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1980s Computers Explanation of terms

The ZX Spectrum

ZX Spectrum


Sinclair Research Ltd (UK)


ZX Spectrum
(Because of its colour display. The name Rainbow was also considered.)

Date Launched

April 1982


£125 with 16KB RAM.
£175 with 48KB RAM.
Reduced in mid 1983 to £100 and £130.

Microprocessor type

Zilog Z80A (or clone) @ 3.5 MHz

ROM size

16 kilobytes

Standard RAM

16 or 48 kilobytes

Maximum RAM

48 kilobytes

Keyboard type

One-piece rubber mat pressing onto a touch-sensitive membrane.

Supplied language

Sinclair BASIC - slightly idiosyncratic but contained commands to use the graphics and sound.

Text resolution

32 x 24 characters

Graphics resolution

256 x 192 pixels.

Colours available

8, each at two brightness levels, but limited to two different colours in each character square.

Example Screenshot

Spectrum display
The ZX Spectrum allowed easy mixing of text with graphics, and the 'character attribute' system meant colourful displays could be produced if they were carefully designed so that each character square only used two different colours.


Single note beeps through small internal speaker.

Cassette load speed

1500 baud

Dimensions (mm)
Weight (grams)

233 x 144 x 30

Special features

Single key entry of BASIC commands.
Syntax checking of lines as soon as they were entered.
Striking appearance and compact size. It was possible to buy a fitted briefcase to hold a Spectrum and its accessories to provide a very cheap 'portable' computer (provided there was a television available where you needed to use it.)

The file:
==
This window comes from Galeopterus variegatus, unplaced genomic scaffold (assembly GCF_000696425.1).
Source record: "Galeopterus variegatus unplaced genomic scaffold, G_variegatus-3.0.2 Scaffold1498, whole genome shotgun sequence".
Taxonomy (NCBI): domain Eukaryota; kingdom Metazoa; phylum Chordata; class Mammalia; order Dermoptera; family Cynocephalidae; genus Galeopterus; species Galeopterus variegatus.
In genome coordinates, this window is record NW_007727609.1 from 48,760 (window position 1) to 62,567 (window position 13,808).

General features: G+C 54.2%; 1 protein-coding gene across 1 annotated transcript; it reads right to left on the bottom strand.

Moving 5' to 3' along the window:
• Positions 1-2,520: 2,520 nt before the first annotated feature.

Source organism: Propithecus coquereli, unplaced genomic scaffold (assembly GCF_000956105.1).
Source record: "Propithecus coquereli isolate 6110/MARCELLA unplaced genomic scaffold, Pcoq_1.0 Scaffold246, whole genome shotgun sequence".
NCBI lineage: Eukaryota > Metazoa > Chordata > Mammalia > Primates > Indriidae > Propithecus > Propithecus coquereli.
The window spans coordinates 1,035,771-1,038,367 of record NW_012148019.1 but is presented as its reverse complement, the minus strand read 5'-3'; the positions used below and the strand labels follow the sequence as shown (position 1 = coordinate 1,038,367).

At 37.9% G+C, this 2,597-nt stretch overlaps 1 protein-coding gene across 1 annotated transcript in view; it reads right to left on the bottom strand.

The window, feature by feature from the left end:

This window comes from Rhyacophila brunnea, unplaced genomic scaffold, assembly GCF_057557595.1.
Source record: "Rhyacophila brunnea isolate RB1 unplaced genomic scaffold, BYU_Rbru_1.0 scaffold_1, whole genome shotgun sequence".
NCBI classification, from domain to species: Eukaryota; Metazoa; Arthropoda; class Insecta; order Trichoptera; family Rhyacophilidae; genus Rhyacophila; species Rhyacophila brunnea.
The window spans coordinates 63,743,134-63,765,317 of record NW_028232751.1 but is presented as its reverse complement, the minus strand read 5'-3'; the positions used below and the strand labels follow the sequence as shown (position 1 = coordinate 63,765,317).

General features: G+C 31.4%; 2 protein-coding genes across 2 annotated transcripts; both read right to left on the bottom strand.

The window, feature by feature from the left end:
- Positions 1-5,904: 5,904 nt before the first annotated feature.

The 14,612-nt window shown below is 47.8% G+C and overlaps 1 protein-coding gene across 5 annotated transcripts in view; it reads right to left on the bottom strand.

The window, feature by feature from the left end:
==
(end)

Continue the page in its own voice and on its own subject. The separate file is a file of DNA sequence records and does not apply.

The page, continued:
Briefcase for Spectrum

Good points

A reasonable version of BASIC for the time.
Large memory for 1982.
A huge range of software soon became available. (The Spectrum had many similarities to the established ZX81.)
Could mix text and graphics on the same screen.
Cassette storage was quite fast and mostly reliable.
Had an almost standard ASCII upper- and lower-case character set.

Bad points

Keyboard was poor. This at least provided business for companies supplying replacement keyboards.
No built-in connection for a standard printer.
BASIC was quite slow.
Sound was weak and monophonic.

How successful?

The best selling British-designed home computer. In the first quarter of 1984 Sinclair Research had 43% of the UK home computer market.
Including later enhanced versions over 3 million Spectrums were sold.


The first affordable colour computer.
The combination of reasonable graphics and a large memory meant that some impressive games could be produced, such as 'Lords of Midnight' from Beyond Software, illustrated below:
Lords of Midnight

In October 1984 Sinclair produced the Spectrum Plus which was identical electronically but had a moderate quality moving key keyboard:
Spectrum Plus

Versions of the Spectrum were also made abroad. Czerweny of Argentina sold the CZ-2000 which used an imported standard Spectrum keyboard and motherboard in a slightly modified case and with a TV output to match the local system. In 1986 it was replaced by the CZ-Spectrum, again built under licence but adding a reset button, composite video output and two joystick ports.
Several (almost certainly unlicenced) clones of the Spectrum originated in Russia. Probably the best was the Hobbit made by InterCompex around 1990, which had a full keyboard including numeric pad, 'shadow ROM' facility to allow alternative languages, switchable cyrillic alphabet, ability to run a form of CP/M and optional floppy disk drive. In fact some people might say it was the computer which Sinclair themselves should have brought out instead of the QL.

Review of the ZX Spectrum

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